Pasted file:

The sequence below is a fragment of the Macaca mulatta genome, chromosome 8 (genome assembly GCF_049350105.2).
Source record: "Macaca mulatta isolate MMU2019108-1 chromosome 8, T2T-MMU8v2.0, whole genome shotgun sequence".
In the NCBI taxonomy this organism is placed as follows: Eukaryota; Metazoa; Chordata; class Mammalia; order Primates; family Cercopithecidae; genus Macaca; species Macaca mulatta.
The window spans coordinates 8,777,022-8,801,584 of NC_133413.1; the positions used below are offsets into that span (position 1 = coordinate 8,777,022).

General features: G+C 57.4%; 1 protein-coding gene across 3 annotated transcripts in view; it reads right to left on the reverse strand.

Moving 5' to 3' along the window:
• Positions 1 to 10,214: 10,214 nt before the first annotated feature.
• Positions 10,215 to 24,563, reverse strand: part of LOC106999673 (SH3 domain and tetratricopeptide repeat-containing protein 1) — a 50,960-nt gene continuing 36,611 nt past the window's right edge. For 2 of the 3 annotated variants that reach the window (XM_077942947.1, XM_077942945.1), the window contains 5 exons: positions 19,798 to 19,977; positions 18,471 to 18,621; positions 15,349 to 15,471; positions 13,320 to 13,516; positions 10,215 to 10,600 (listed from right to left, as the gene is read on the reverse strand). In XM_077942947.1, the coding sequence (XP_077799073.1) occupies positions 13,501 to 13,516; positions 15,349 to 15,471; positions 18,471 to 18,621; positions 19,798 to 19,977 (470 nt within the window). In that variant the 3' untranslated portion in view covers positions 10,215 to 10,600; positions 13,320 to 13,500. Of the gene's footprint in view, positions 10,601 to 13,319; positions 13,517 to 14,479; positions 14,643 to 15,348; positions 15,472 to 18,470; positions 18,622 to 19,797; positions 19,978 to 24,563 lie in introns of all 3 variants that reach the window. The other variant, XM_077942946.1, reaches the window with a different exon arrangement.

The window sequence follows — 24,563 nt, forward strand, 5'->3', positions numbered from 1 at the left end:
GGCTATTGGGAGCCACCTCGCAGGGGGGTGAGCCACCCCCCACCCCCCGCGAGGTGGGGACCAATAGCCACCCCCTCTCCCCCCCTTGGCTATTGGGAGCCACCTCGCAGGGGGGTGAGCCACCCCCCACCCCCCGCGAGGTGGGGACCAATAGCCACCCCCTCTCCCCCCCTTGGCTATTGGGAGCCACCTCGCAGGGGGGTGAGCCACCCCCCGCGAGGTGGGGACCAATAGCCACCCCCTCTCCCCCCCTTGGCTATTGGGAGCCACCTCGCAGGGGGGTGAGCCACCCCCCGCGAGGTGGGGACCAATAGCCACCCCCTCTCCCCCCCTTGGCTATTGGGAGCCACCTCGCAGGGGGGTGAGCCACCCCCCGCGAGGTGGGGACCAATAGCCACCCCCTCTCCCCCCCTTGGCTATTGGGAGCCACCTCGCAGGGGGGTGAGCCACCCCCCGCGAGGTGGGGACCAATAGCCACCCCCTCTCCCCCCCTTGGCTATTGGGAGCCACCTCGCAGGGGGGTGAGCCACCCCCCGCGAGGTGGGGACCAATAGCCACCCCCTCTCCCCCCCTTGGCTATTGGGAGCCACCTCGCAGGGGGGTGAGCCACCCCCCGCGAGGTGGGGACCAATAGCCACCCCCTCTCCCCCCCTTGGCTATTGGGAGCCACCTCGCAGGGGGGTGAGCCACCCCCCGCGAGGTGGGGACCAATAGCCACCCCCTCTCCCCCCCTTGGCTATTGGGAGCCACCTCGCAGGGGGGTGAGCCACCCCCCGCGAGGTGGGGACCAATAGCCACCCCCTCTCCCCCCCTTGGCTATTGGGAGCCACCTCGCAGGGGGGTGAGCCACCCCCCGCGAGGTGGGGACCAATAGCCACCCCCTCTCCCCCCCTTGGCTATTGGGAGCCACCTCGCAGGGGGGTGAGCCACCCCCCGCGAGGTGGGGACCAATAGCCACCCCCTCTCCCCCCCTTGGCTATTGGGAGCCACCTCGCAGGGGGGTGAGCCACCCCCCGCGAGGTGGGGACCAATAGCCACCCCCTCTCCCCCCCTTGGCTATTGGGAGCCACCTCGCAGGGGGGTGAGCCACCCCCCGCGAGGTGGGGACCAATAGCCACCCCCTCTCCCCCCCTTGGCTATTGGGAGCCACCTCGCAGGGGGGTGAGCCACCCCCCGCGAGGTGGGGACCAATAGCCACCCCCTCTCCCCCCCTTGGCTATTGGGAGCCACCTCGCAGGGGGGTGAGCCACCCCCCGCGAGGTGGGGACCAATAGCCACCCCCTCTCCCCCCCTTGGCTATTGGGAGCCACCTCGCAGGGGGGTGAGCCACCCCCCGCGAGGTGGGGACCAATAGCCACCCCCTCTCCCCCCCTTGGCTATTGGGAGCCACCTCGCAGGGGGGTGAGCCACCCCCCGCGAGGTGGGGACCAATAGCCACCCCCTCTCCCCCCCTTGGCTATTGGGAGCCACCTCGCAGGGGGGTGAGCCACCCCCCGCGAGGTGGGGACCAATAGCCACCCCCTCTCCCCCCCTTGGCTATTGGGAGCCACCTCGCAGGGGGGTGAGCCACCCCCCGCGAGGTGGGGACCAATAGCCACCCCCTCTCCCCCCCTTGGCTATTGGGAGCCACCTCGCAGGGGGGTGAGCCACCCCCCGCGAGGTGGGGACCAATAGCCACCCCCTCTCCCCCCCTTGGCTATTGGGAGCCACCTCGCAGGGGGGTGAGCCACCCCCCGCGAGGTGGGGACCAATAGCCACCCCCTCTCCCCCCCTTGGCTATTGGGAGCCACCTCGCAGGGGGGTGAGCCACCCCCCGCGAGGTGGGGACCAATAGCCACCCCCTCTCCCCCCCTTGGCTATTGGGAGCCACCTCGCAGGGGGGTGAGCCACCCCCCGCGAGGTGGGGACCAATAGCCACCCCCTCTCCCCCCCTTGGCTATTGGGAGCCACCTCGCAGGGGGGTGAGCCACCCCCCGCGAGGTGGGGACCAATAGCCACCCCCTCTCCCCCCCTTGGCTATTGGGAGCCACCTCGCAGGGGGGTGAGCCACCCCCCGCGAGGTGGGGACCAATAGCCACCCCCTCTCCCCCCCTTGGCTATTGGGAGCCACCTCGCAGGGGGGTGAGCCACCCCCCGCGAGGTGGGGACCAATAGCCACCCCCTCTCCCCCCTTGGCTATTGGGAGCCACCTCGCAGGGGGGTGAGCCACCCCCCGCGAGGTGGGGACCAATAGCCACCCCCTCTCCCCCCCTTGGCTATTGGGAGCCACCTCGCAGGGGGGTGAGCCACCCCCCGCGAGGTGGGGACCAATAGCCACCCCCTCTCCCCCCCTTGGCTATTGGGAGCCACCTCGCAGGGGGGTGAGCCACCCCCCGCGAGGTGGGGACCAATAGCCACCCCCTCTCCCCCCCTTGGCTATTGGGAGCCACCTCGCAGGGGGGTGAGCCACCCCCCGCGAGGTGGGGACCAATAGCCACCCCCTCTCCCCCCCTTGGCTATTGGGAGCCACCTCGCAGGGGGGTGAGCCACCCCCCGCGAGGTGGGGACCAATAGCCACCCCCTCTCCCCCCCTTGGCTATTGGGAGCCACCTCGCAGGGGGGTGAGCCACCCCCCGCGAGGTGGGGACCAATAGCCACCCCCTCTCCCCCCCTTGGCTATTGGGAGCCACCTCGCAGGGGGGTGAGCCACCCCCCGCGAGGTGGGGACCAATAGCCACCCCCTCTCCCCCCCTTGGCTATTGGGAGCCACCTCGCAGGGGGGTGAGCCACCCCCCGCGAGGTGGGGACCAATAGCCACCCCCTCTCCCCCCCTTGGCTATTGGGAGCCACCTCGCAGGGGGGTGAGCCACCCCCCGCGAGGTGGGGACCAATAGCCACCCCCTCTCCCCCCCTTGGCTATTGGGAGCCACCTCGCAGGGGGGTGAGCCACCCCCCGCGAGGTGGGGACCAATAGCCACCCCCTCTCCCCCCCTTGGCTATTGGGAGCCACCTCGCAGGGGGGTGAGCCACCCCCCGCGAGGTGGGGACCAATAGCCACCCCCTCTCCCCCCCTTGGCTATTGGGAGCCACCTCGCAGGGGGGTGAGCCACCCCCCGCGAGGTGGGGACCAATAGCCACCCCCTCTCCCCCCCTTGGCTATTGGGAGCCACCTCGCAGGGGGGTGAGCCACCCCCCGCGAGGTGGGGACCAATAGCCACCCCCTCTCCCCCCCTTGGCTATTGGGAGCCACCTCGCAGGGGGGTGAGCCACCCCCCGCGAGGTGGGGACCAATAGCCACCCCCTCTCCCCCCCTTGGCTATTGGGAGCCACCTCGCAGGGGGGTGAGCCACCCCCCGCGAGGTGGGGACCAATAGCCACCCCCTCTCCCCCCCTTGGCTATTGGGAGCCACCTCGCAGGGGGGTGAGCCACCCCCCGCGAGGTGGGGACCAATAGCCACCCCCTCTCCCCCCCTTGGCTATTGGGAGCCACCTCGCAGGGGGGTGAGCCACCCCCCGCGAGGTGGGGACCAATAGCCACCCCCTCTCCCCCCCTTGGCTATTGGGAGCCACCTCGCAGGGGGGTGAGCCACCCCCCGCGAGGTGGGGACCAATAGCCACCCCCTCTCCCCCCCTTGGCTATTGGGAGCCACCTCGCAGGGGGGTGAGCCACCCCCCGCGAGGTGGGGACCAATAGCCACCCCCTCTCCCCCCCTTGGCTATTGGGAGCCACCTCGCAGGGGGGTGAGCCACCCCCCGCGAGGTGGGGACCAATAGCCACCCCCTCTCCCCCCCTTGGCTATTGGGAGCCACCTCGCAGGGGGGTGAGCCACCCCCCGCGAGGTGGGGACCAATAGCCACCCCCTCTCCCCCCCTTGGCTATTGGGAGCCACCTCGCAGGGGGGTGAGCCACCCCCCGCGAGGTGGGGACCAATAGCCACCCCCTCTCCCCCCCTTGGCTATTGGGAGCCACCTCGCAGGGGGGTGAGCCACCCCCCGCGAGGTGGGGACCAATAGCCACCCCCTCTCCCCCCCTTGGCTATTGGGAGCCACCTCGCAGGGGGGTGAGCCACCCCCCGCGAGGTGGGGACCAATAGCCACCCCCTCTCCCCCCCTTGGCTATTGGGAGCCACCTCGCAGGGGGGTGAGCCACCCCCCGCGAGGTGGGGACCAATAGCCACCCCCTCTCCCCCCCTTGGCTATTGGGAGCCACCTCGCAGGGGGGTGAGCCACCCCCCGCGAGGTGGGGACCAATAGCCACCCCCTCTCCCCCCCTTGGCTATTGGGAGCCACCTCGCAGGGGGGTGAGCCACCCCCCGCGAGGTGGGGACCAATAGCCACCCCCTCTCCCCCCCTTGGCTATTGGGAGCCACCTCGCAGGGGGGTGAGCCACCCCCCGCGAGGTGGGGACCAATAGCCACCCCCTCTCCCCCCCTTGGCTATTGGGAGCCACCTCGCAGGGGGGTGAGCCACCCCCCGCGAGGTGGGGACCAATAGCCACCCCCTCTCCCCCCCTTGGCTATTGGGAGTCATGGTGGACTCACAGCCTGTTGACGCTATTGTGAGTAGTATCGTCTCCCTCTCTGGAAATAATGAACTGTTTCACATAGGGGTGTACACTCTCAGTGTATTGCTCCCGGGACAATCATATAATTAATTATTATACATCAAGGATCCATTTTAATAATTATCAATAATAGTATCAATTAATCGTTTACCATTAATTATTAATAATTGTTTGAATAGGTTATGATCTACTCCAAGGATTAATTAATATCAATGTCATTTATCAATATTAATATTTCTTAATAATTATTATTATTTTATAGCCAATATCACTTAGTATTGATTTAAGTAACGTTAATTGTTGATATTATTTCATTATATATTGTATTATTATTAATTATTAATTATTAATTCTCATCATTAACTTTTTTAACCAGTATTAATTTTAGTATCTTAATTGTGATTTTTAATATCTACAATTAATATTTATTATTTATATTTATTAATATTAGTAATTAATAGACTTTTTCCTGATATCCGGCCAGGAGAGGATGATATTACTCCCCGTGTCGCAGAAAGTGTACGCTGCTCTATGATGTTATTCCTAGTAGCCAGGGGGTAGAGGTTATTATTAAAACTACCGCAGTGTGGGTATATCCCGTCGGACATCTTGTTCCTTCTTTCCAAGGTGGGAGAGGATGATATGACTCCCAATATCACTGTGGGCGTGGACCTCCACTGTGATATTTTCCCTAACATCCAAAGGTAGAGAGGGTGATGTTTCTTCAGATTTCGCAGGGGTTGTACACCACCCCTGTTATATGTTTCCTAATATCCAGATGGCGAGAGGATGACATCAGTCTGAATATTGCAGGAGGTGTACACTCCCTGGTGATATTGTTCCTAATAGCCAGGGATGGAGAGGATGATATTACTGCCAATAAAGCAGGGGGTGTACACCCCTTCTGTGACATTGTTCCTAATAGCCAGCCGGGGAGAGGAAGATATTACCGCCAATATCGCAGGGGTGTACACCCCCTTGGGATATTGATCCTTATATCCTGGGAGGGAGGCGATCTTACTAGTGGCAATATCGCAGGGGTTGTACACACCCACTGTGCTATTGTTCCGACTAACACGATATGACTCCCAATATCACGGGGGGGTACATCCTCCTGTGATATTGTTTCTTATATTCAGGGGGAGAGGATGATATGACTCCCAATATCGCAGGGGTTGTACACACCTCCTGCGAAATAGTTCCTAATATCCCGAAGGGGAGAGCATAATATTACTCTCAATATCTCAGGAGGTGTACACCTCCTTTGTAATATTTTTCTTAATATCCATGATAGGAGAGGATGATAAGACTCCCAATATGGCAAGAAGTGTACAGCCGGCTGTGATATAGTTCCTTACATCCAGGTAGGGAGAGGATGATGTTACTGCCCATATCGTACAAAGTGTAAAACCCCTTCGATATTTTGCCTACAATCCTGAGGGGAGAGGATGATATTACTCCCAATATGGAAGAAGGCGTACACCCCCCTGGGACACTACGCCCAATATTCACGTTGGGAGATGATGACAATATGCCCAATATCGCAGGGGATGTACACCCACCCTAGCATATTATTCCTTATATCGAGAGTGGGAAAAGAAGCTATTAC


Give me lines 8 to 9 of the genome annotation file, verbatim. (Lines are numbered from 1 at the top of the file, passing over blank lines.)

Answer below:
• Positions 10,215 to 24,563, reverse strand: part of LOC106999673 (SH3 domain and tetratricopeptide repeat-containing protein 1) — a 50,960-nt gene continuing 36,611 nt past the window's right edge. For 2 of the 3 annotated variants that reach the window (XM_077942947.1, XM_077942945.1), the window contains 5 exons: positions 19,798 to 19,977; positions 18,471 to 18,621; positions 15,349 to 15,471; positions 13,320 to 13,516; positions 10,215 to 10,600 (listed from right to left, as the gene is read on the reverse strand). In XM_077942947.1, the coding sequence (XP_077799073.1) occupies positions 13,501 to 13,516; positions 15,349 to 15,471; positions 18,471 to 18,621; positions 19,798 to 19,977 (470 nt within the window). In that variant the 3' untranslated portion in view covers positions 10,215 to 10,600; positions 13,320 to 13,500. Of the gene's footprint in view, positions 10,601 to 13,319; positions 13,517 to 14,479; positions 14,643 to 15,348; positions 15,472 to 18,470; positions 18,622 to 19,797; positions 19,978 to 24,563 lie in introns of all 3 variants that reach the window. The other variant, XM_077942946.1, reaches the window with a different exon arrangement.

The window sequence follows — 24,563 nt, forward strand, 5'->3', positions numbered from 1 at the left end: